The money comes from that $3 box that taxpayers can check on their federal tax returns. But this could be the last time party conventions get taxpayer funding.

The Senate has passed a bipartisan measure cutting off all public funding for conventions after this year. The amendment is part of the farm bill that just passed the Senate.

Oklahoma Republican Sen. Tom Coburn co-sponsored the ban.

"We're borrowing money from the Chinese to fund a 'Hallelujah Party' in both Tampa and Charlotte this year, each one of them getting $18.4 million. It's time that kind of nonsense stops," Coburn said.

He thought his measure would be defeated, but he was wrong. It passed 95-4.

Louisiana's Mary Landrieu is one of the four Democrats who voted against cutting off public funding for conventions. "Otherwise you're going to have only corporate money involved in conventions," she said, "and I think, frankly, you know, the public should have an opportunity to contribute if they want."

But huge amounts of corporate money are already being spent at conventions.

"With all the money that's flowing through the system today, the funding of the convention is a minor item," said Sen. John McCain, the nominee at the GOP's last presidential convention in St. Paul, Minn.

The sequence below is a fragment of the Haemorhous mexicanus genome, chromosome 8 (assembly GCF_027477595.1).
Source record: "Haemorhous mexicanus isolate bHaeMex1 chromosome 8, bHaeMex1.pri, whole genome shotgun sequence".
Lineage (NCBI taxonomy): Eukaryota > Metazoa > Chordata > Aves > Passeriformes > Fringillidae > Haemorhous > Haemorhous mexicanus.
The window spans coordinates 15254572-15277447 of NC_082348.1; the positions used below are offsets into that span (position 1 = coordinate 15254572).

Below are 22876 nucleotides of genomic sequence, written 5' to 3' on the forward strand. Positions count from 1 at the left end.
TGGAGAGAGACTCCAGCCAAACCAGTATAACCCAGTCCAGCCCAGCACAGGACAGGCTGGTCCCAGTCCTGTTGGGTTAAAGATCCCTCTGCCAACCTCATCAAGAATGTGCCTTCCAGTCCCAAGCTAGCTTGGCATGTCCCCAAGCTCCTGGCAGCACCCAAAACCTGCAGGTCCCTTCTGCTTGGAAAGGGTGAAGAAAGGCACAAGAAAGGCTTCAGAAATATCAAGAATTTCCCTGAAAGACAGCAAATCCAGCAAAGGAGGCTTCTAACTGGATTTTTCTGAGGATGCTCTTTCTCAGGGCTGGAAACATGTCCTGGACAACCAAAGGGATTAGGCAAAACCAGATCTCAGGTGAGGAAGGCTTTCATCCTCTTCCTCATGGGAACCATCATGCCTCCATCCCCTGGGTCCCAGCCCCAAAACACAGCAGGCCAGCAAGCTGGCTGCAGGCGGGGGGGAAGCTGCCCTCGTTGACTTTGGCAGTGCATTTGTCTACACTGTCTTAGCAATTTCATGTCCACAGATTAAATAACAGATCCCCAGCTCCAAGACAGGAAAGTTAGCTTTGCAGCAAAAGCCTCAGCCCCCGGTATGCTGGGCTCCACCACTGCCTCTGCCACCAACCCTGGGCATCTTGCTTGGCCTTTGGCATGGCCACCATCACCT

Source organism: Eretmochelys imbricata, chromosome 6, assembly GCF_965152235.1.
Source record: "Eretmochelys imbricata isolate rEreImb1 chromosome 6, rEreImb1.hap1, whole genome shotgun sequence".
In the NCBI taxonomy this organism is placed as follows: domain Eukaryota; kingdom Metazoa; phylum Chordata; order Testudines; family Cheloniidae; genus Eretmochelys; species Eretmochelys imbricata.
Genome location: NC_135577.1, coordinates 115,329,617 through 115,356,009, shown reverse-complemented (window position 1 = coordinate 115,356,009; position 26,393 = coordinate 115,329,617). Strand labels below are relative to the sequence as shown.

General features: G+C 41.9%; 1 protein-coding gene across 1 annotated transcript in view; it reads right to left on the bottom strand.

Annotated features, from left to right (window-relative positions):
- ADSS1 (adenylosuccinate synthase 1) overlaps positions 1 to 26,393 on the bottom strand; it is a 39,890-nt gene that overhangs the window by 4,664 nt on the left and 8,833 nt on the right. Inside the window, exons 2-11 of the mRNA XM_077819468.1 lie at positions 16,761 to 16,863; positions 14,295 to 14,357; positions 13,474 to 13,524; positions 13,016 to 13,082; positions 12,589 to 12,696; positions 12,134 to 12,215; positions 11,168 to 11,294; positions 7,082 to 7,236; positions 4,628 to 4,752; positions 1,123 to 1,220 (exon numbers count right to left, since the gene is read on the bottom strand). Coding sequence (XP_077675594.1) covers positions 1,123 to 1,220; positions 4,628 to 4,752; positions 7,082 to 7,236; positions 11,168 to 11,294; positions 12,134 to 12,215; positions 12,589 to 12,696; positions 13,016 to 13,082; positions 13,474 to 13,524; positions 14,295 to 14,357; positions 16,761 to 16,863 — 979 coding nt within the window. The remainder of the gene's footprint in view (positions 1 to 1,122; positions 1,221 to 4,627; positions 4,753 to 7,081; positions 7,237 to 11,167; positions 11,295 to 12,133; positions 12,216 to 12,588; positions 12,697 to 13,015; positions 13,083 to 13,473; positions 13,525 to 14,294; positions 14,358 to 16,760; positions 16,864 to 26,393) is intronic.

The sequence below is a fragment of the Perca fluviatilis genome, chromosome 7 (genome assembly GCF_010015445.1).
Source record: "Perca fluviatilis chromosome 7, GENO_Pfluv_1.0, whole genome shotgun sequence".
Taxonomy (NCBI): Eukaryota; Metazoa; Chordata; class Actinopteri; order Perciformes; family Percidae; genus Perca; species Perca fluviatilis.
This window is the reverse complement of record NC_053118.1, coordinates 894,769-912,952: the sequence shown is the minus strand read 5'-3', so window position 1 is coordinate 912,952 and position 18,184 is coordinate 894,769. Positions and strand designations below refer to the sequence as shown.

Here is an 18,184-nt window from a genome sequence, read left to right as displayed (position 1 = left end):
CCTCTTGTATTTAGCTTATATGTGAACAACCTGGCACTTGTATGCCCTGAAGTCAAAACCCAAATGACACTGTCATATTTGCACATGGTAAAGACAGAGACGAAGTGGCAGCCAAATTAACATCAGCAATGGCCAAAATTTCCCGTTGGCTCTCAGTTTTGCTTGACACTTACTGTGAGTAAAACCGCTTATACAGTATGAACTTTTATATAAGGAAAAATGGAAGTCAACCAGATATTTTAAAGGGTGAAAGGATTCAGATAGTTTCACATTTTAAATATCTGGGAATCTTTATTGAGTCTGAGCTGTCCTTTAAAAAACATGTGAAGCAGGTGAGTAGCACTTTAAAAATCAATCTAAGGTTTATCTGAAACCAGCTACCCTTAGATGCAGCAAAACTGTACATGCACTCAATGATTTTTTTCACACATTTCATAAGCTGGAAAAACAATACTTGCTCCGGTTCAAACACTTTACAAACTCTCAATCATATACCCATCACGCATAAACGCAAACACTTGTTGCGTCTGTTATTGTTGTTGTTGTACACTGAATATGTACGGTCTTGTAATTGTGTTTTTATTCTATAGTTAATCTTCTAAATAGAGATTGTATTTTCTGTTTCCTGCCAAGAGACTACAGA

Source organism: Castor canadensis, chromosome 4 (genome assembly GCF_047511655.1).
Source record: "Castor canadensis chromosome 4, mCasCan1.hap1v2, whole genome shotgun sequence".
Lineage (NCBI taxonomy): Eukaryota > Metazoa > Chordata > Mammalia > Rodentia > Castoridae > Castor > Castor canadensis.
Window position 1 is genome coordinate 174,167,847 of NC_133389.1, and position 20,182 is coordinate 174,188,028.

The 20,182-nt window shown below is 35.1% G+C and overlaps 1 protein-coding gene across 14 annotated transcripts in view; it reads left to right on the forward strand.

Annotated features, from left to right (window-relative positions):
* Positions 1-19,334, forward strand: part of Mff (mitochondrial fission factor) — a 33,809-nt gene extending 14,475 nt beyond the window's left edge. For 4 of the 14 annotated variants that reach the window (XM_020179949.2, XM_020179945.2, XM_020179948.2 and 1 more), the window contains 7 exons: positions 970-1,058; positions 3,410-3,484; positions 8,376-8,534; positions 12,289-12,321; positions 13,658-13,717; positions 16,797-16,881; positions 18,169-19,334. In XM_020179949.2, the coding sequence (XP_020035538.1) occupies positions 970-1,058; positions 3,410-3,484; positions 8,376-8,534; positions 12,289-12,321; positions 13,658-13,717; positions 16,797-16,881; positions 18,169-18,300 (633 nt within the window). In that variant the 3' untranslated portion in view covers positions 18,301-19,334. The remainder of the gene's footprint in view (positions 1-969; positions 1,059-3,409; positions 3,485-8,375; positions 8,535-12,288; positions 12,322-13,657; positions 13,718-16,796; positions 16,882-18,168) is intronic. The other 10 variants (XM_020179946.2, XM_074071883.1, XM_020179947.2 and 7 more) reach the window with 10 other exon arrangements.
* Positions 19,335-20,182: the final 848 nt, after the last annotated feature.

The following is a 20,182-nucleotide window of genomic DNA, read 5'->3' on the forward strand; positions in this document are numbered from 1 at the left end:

Last year, the Republican-run House passed a ban on public funding for conventions, but it died in the Senate. With Thursday's vote, such a ban appears more likely.

Copyright 2013 NPR. To see more, visit http://www.npr.org/.

Transcript

STEVE INSKEEP, HOST:

Later this summer, Republicans gather in Tampa for their presidential nominating convention. Democrats will then do the same in Charlotte. This year, each party gets more than $18 million in public funds to help pay for these political pow-wows. The money comes from that $3 check-off on your tax return. But this could be the last time that the party conventions get public funding. As NPR's David Welna reports, the Senate has just voted to end that practice.

DAVID WELNA, BYLINE: The amendment cutting off all public funding for conventions after this year is now part of a big farm bill that just passed the Senate. Oklahoma Republican Senator Tom Coburn co-sponsored the bipartisan ban.

SENATOR TOM COBURN: So we're borrowing money from the Chinese to fund a Hallelujah Party in both Tampa and Charlotte this year, each one of them getting $18.4 million. It's time that kind of nonsense stops.

WELNA: Coburn thought his measure would be defeated, but he was wrong.

UNIDENTIFIED WOMAN: On this vote, the yeas are 95, the nays are four.

WELNA: Louisiana's Mary Landrieu is one of the four Democrats who voted against cutting off public funding for conventions.

SENATOR MARY LANDRIEU: Otherwise, you're going to have only corporate money involved in conventions. And I think, frankly, you know, the public, you know, should have an opportunity to contribute if they want.

WELNA: But huge amounts of corporate money are already being spent at conventions. John McCain was the nominee at the GOP's last presidential convention in St. Paul.

SENATOR JOHN MCCAIN: With all the money that's flowing through the system today, the funding of the convention is a minor item.

WELNA: Last year, the Republican-run House also passed a ban on public funding for conventions that died in the Senate. With yesterday's vote, such a ban would now appear more likely.

David Welna, NPR News, the Capitol. Transcript provided by NPR, Copyright NPR.